Whereas cFUS causes thermal ablation of tissue, shorter pulsed exposures (10–50 ms/sec) provide lower rates of energy deposition and allow cooling to occur between pulse intervals. Pulsed FUS (pFUS) exposures, despite utilizing relatively high intensities (1000–2000 Watts/cm2) minimize temperature elevations in tissue (~4–5°C) [7], [8] and instead, emphasize the non-thermal effects of FUS (i.e. acoustic cavitation and acoustic radiation forces). These non-thermal effects have been shown to increase tissue permeability and enhance delivery of drugs and genes while inducing only minor and transient morphological changes within the treated region [9]. pFUS exposures to the brain result in transient disruption of the blood-brain-barrier (BBB), suggesting that this non-invasive tool can provide spatial and temporal control over delivery of therapeutics to brain tissue [2], [10]. These exposures may also be used for sonoporation, where transient pores are created by the collapse of cavitating bubbles to enhance local uptake of drugs and genes into individual cells [11]. Ultrasound-induced cavitation may also be employed to improve tissue plasminogen activator (tPA)-mediated thrombolysis [12]. Ultrasound exposures are also presently being developed where the energy (both thermal and nom-thermal) is used to deploy a variety of therapeutic agents from specially formulated carriers [13].

Relatively little is known about the cellular and molecular biological effects of pFUS exposures beyond the structural changes that result in vascular leakage. Cellular and molecular biology of tissues can be dramatically altered by mechanical force and stress through the process of mechanotransduction (i.e. biological activity in response to mechanical force) [14]. As the use of pFUS increases in clinical applications, there is a need to better understand the cellular and molecular consequences of depositing this form of energy in tissues and how to harness this non-invasive technique for novel therapies. Although pFUS is generally considered to be non-destructive, studies have provided some insight into the mechanism of action on sub-cellular and molecular levels (7–9). Following targeted pFUS exposures to muscle, T2-weighted MRI demonstrated the presence of edema that coincided with enhanced delivery of gadolinium (Gd) chelate-containing liposomes in the targeted regions [15]. pFUS of the muscle has been shown to create transient and reversible myobundle displacements or spreading (gaps) due to edema accompanied by possible disruption of the extracellular matrix (ECM) [16]. The changes in the muscle corresponded with improved distribution of fluorescently labeled nanoparticles injected directly into the tissue following the exposures. Histological examination revealed disruption of some capillaries and collagen in the ECM, but showed intact myofiber bundles. Trans-cranial pFUS exposures for the purpose of opening the BBB resulted in parenchymal enhancement on post-gadolinium chelate T1-weighed MRI [10]. pFUS performed in conjunction with intravenously-injected microbubbles produced an indiscrete lesion volume that was accompanied by transient extravasation of red blood cells (hemorrhage), inflammation, and macrophage infiltration into the targeted parenchyma [10]. Ischemic or apoptotic regions were not observed following pFUS, suggesting that the exposures were non-destructive to brain tissue. However, in these studies the molecular biological changes in the tissues following pFUS were not investigated.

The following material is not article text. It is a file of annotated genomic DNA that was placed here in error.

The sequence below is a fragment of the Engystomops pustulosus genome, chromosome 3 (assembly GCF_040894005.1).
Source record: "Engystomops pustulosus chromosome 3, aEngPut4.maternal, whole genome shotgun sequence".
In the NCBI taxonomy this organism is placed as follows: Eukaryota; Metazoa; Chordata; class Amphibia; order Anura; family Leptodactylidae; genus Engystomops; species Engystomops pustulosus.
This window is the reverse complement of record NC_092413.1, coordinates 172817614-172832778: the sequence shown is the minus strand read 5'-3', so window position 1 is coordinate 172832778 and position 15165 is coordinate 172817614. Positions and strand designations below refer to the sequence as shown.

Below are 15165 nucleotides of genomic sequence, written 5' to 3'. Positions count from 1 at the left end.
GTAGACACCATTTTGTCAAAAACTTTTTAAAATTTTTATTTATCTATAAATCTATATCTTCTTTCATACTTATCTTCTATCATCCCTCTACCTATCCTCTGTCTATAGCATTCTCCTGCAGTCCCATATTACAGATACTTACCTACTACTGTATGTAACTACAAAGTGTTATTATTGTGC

The objectives of the current study were to characterize the cellular and molecular alterations in muscle following pFUS exposures with regard to local expression of cytokines, growth factors, and integrins. Fluorescently-labeled superparamagnetic iron oxide nanoparticles (FL-SPION) were intravenously injected in C3H mice to label splenic macrophages in vivo three days prior to pFUS or cFUS of the hamstring muscle. Following FUS, animals underwent T2- and T2*-weighted MRI to detect the presence of edema and FL-SPION-labeled cells, respectively. Mice were euthanized at specific time points for histological, cellular, and molecular analyses of the tissue. T2-weighted MRI revealed the presence of significant edema in cFUS-treated muscle that persisted through 8 days post-FUS that was not observed in pFUS-treated muscle. T2*-weighted MRI revealed regions of low signal intensity (hypointense voxels) up to 8 days after both cFUS and pFUS treatment that corresponded to infiltration of SPION-labeled macrophages in and around muscle bundles when examined by fluorescence microscopy and Prussian blue staining. Unlike cFUS, pFUS induced little or no apoptosis in treated muscle. Importantly, early elevations in cytokine expression were detected in both cFUS- and pFUS-treated muscle (0 and 1 days post-FUS) compared to muscle in the untreated contralateral leg. In general, cytokine levels in the treated muscle returned to contralateral muscle levels by 3 days post-FUS. In pFUS-treated muscle, acute and transient cytokine expression included; interleukin 1 (IL-1α, IL-1β), tumor necrosis factor (TNFα), monocyte chemotactic protein (MCP-1), macrophage inflammatory protein (MIP-1α) in treated muscle. Accompanying the local upregulation of cytokines in pFUS-treated muscle were also increases in growth factors [e.g. vascular endothelial growth factor (VEGF), fibroblast growth factor (FGF), stromal cell-derived factor (SDF-1α)] and increased expression of the cell adhesion molecules intercellular adhesion molecule-1 (ICAM-1) and vascular cell adhesion molecule-1 (VCAM-1) on the muscle vasculature.


Labeling of macrophages with FL-SPION in vivo